It was not known how many protesters were potentially injured.
Clashes also marked protests in Lyon and Nantes.
“Violence is increasingly strong in a society that is radicalising,” the interior minister said on BFM-TV news station, blaming the ultra-left.
He said some 2,000 radicals were at the Paris march.
Tear gas hung over the end point of the Paris march, Place de la Nation, where a huge black cloud rose high above the trees after radicals set two fuel cans alight outside a building renovation site, police said.
French union members were joined by groups fighting for economic justice, or just expressing anger at what is seen as Mr Macron’s out-of-touch, pro-business leadership.
Labour activists from abroad were present, among them Hyrwon Chong of the South Korean Metal Workers’ Union.
“Today we see rising inequality throughout the world, terrible inflation,” she said, adding that Mr Macron’s government was trying “to tear down a pillar of the social system which is the pension system”.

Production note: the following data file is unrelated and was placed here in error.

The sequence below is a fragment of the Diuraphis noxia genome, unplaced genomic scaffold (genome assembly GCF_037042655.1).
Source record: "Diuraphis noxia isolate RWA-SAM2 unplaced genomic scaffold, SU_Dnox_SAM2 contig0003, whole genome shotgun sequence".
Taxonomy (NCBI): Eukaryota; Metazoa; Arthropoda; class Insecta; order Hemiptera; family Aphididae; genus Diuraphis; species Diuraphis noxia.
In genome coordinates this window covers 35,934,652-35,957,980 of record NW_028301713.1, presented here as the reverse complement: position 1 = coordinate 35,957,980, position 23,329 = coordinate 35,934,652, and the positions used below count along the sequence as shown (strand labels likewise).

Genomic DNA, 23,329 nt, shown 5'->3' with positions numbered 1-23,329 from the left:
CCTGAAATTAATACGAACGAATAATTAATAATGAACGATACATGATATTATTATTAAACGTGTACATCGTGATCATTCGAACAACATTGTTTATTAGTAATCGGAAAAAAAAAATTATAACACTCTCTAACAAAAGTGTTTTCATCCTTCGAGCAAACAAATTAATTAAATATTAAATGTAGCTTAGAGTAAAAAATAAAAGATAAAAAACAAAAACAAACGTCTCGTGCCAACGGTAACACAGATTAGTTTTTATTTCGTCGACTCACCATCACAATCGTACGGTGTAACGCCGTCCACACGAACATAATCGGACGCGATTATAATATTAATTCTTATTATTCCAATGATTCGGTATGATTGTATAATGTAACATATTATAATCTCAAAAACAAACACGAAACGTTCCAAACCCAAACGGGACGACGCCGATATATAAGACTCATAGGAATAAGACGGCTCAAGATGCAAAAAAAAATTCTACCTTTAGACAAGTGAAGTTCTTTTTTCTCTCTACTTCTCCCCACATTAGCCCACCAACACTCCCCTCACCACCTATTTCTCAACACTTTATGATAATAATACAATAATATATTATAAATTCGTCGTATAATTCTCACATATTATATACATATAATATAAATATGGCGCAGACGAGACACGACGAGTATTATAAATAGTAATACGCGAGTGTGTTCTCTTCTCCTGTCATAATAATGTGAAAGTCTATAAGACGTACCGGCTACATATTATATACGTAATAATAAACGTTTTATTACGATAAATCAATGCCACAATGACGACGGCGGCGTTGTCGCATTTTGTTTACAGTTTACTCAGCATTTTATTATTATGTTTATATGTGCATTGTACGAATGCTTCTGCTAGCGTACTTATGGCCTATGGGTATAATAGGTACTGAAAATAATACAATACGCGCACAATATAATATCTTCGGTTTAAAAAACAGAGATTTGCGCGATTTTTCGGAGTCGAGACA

Kevin Courtney, joint general secretary of the UK’s National Education Union, praised French unions as “an inspiration to working people across Europe”.
Like them, “you don’t back down”.
In Northern Macedonia’s capital Skopje, thousands of trade union members protested over a recent decision by the government to give ministers a 78% raise.
The minimum monthly wage in one of Europe’s poorest countries is 320 euros (£280), while the hike will put ministers’ wages at around 2,300 euros (£2,000).
In Turkey, police prevented demonstrators from reaching Istanbul’s main square, Taksim, and detained around a dozen of them, independent television station Sozcu reported.
Journalists trying to film demonstrators were pushed back or detained.
The square has symbolic importance for Turkey’s trade unions after unknown gunmen opened fire on a May Day celebration at Taksim in 1977, causing a stampede that killed dozens.